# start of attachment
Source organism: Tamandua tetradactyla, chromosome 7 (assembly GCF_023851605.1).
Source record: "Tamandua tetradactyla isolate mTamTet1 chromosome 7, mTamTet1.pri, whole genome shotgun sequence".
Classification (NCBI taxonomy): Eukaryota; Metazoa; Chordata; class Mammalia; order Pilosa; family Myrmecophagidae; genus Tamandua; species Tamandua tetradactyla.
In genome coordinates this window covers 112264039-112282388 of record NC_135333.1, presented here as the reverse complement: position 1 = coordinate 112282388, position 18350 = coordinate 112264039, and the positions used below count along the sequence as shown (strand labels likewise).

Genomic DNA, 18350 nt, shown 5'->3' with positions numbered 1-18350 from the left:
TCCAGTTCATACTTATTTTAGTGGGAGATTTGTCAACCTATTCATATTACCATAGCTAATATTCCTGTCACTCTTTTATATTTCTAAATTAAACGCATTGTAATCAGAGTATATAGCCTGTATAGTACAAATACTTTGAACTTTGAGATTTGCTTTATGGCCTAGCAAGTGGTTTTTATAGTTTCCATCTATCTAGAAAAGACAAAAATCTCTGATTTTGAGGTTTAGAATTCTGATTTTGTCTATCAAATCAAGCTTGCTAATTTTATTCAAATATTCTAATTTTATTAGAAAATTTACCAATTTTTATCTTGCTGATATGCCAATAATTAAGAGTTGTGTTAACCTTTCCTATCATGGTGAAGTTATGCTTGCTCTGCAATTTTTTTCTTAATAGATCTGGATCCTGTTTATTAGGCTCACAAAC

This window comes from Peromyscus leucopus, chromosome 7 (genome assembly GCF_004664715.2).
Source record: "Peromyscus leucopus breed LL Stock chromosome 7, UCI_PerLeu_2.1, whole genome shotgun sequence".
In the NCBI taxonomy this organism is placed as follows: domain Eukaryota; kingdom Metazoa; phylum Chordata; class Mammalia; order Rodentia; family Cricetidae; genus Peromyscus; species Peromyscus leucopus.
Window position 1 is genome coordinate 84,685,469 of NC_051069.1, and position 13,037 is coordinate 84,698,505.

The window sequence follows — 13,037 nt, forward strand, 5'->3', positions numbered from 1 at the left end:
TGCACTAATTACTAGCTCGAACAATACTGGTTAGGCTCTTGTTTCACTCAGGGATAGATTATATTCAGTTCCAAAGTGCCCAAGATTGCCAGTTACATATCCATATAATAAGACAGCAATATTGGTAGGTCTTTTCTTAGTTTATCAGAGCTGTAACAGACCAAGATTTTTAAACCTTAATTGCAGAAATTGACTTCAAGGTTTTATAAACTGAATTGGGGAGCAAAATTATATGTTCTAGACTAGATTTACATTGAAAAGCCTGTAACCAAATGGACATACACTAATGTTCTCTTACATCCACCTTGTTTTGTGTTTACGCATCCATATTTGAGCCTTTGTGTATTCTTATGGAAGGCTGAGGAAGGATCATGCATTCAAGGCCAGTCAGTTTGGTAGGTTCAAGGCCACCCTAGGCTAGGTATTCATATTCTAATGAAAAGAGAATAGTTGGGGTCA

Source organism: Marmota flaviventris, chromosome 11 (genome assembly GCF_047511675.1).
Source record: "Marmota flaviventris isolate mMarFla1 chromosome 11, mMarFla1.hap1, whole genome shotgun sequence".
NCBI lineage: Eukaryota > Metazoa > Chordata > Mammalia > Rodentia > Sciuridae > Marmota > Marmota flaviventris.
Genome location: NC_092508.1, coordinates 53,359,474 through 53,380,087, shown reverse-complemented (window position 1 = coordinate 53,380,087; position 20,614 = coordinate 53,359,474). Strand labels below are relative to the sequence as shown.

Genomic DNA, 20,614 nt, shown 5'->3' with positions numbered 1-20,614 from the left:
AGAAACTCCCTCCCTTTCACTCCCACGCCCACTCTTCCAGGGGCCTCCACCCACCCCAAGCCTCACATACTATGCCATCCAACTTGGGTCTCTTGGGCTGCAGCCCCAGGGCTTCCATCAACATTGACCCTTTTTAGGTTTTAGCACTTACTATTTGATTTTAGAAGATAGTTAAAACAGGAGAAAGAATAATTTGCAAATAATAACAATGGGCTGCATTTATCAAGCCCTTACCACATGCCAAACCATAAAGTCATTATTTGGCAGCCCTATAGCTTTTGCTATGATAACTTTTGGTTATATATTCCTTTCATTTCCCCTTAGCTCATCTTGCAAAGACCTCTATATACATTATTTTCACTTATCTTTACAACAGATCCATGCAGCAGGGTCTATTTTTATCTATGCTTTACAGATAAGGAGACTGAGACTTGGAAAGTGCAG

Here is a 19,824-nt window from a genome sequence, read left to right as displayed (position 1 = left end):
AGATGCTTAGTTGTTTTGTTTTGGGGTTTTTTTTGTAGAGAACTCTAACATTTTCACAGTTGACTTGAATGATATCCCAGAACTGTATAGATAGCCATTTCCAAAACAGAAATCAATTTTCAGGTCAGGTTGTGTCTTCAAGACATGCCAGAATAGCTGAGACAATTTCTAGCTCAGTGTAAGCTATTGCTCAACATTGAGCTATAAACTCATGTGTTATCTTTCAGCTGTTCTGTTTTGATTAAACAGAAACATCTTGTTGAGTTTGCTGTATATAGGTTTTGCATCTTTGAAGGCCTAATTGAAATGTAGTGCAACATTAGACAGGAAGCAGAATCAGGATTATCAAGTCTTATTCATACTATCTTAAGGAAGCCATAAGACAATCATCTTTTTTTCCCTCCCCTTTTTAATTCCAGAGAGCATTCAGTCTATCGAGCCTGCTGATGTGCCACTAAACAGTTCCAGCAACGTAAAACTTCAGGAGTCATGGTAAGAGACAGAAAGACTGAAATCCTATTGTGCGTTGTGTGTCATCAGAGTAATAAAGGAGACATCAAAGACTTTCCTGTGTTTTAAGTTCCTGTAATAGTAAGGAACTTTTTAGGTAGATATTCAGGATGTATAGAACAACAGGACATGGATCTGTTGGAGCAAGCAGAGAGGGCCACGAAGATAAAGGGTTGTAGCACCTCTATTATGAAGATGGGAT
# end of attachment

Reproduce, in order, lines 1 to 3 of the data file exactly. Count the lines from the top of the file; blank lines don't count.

Source organism: Tamandua tetradactyla, chromosome 7 (assembly GCF_023851605.1).
Source record: "Tamandua tetradactyla isolate mTamTet1 chromosome 7, mTamTet1.pri, whole genome shotgun sequence".
Classification (NCBI taxonomy): Eukaryota; Metazoa; Chordata; class Mammalia; order Pilosa; family Myrmecophagidae; genus Tamandua; species Tamandua tetradactyla.